But whilst these measures have successfully enticed consumers back through the doors, restaurants are still struggling to make ends meet. Social distancing has prevented restaurants from trading at their pre-lockdown capacity: they simply can’t put as many bums on seats as before. Caps on covers significantly detracts from sales, and operators have been hard pushed to cover their labour costs. Add to this the introduction of ‘curfews’, which have curtailed late-night revenue by an estimated £175 million, and it’s not hard to see why restaurants are struggling to hit their sales forecasts.

Thus far operators have mitigated this change by increasing takeaway capacity, despite delivery platforms such as Deliveroo and UberEats taking a considerable slice in commission fees (as much as 35% per transaction). Whilst Covid-19 restrictions have necessitated a takeaway centred strategy, the shift in focus raises questions about the longevity of the dine-in experience. Industry insiders are concerned that reduced in-door capacity and prohibitions on household mixing may render restaurant ambiance non-existent.

The true test of this comes over the next few weeks as hospitality prepares for what is traditionally its busiest trading period. But with the dine-in experience, for now at least, shackled by restrictions, many are fearing the numbers simply won’t stack up. Indeed, recent surveys suggests just 2% of workplaces will attempt to secure restaurant bookings as part of their Christmas celebrations this year. The lack of footfall could prove costly for the sector.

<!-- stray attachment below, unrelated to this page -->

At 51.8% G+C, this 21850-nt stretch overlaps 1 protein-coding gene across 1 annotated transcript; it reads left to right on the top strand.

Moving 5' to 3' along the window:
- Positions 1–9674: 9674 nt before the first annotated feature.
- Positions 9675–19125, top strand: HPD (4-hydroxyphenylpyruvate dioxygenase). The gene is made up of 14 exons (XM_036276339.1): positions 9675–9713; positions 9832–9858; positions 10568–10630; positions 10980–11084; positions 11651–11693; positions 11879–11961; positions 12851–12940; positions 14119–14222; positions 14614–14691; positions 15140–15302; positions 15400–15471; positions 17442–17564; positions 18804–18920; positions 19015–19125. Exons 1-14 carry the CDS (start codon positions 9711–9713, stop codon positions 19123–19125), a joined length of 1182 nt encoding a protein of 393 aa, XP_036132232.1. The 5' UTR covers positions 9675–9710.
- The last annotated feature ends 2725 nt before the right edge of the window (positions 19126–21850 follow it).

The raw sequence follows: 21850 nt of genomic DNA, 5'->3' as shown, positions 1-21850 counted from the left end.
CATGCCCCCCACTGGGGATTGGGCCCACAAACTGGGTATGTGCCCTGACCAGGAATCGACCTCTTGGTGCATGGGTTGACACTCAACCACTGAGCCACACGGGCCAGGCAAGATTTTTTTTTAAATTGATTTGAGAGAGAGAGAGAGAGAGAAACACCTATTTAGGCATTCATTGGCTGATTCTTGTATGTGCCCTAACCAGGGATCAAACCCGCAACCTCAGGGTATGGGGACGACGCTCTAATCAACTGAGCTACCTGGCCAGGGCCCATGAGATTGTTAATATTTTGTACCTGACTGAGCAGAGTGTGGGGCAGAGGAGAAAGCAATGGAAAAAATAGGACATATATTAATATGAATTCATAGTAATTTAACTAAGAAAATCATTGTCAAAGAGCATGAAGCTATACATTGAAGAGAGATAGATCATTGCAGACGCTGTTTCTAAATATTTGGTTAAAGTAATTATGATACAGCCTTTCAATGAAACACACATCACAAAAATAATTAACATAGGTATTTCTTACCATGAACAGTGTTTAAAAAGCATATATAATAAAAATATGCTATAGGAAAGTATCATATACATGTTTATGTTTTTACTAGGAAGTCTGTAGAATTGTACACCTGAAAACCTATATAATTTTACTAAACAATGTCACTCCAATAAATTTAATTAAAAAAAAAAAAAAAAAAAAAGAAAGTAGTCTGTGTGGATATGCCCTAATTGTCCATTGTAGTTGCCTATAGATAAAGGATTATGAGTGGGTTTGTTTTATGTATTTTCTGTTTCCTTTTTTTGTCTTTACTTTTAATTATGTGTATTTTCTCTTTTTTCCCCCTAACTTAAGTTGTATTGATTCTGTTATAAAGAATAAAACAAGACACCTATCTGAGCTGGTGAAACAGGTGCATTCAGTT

We’ll skip dessert

With such gargantuan threats to revenue, it is perhaps surprising that menu prices have remained relatively stable. In fact, many restaurants, spring boarding off the success of the Eat Out to Help Out scheme in August, have created similar discount schemes of their own. Big brands like Bill’s and Franco Mancha have continued to provide set menu options that pass on significant savings to their consumers. This has been largely possible thanks to Rishi Sunak’s colossal VAT reduction for the hospitality and tourism sectors from the standard 20% to just 5%. Although VAT reductions do not legally require businesses to pass savings on to consumers, most businesses have used the scheme to help standardise menu costs and encourage trade.

The scheme is due to end on 12 January 2021 when restaurants will face difficult decisions about future menu prices. In the event of a no-deal Brexit, restaurants may also find themselves subject to tariffs on food importation, according to Which? analysis. On average, restaurants spend 35% of revenue on food and beverage costs, but this is set to rise to 40% in the eventuality of a no-deal Brexit. The timing is far from ideal; January is typically the quietest trading period, and restaurants will be reluctant to implement prices that deter consumers. But industry experts warn menu price rises are an inevitability if the sector is to have any chance of survival. 

Service Charge is not included